Review: Oliver Stone’s ‘Snowden’ a noble, if flawed, dramatization
It’s a tall order to squeeze the story of Edward Snowden’s life into a feature-length film. In Snowden, the new film from director Oliver Stone, this is sorely obvious.
At 138 minutes, Snowden follows the title character from 2004, when he broke both his legs in army training, to 2013 when he became the most famous unemployed person on the planet. It’s a tautly paced thriller with admirable intentions, but a narrative that’s often ham-fisted, in true Stone fashion.
The movie’s priorities are poorly tuned. The NSA surveillance programs, which should arguably be the epicenter of the film’s drama, are only fleetingly referenced and play second chair to the romantic relationship between Snowden (played by Joseph Gordon-Levitt) and Lindsay Mills (Shailene Woodley). Essentially, there’s more focus put on Mills’ pole-dancing classes and Snowden’s sex life than on how the nefarious, indiscriminate surveillance operates.
The ensemble cast is slightly distracting, although it is enjoyable to see Timothy Olyphant as a shark-grinned CIA operative, Ben Schnetzer as a gum-smacking programmer who shows Snowden the ropes of surveillance reach (“Facebook’s my biiitch,” he gloats); and Nicholas Cage as a disillusioned NSA employee.
Gordon-Levitt fits inside Snowden’s skin comfortably and embodies the man with a demure sensibility and hard baritone voice. Mills, on the other hand, is a cardboard character whose development is null as she idly follows Snowden from Baltimore to Japan to Hawaii. Zachary Quinto is wasted as Glenn Greenwald, whose reactions are polarized scene-to-scene between professional and composed, or bitchy indignation. Outside of resemblance (and maybe sexuality), Quinto’s casting is superfluous. For that matter, both Greenwald and Laura Poitras (played by Melissa Leo) feel like ancillary characters in the overall scheme, who are never employed to any meaningful degree and are only used for bolstering the Snowden saga.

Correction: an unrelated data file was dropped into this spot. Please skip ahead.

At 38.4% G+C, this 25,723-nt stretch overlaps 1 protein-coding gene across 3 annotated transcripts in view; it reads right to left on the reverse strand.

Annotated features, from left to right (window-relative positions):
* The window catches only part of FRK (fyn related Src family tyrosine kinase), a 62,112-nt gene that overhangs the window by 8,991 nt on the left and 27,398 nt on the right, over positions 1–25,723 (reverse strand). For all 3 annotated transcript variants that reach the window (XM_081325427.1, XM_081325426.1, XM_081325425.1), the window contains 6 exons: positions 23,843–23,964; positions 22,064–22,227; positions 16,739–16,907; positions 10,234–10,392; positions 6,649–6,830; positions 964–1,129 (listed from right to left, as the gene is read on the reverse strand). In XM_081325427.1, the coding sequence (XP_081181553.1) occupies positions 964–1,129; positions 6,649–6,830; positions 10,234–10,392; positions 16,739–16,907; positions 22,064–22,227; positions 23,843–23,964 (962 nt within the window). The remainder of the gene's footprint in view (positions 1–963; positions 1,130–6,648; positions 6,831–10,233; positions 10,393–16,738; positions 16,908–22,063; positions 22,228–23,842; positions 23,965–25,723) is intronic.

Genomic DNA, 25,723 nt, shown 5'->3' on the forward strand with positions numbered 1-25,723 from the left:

Director Oliver Stone has had an anxious predilection for releasing the story before it ends up in any history textbook (World Trade Center came out in 2006; Josh Brolin was playing George W. Bush in W. in 2008 while the title character was still in office). Stone and Kieran Fitzgerald, the screenwriters behind Snowden, certainly did their research and nothing is too far-fetched.
But still, Snowden falls prey to something Snowden predicted during one of his first conversations with Greenwald in Poitras’ phenomenal documentary Citizenfour: “I feel the modern media has a big focus on personalities. I’m a little concerned the more we focus on that, the more they’re gonna use that as a distraction,” he told Greenwald. “I don’t necessarily want that to happen, which is why I’ve consistently said, you know, ‘I’m not the story here.’”
The clichéd, reductive hero-or-traitor debate does not apply to Stone, who has clearly made a fawning salute of reverence to the programmer here, rather than the negative implications that come with spilling classified government beans. Perhaps this is because Stone felt an obligation as a filmmaker — not to offer a nuanced, ambiguous tale, but to share a heroic story of triumph against a recklessly omnipotent authority. Days before the release, the real Snowden (who’s currently living in Moscow in asylum) requested a presidential pardon in the waning days of President Obama’s term.
Snowden is thorough, but it neglects key terrain: Greenwald’s partner David Miranda was detained for nine hours at the Hearthrow airport; Mills was deliberately left ignorant of Snowden’s plans before he flew to Hong Kong; and Snowden’s home street was crawling with construction trucks a few days after the leak.
Still, the paranoia in Snowden is palpable. Watching Mills absentmindedly pick away at the Band-Aid that covers her laptop’s camera makes you wince. It’s enough to convince anyone to slap a piece of tape on their own laptop camera.
Watch the trailer for Snowden below.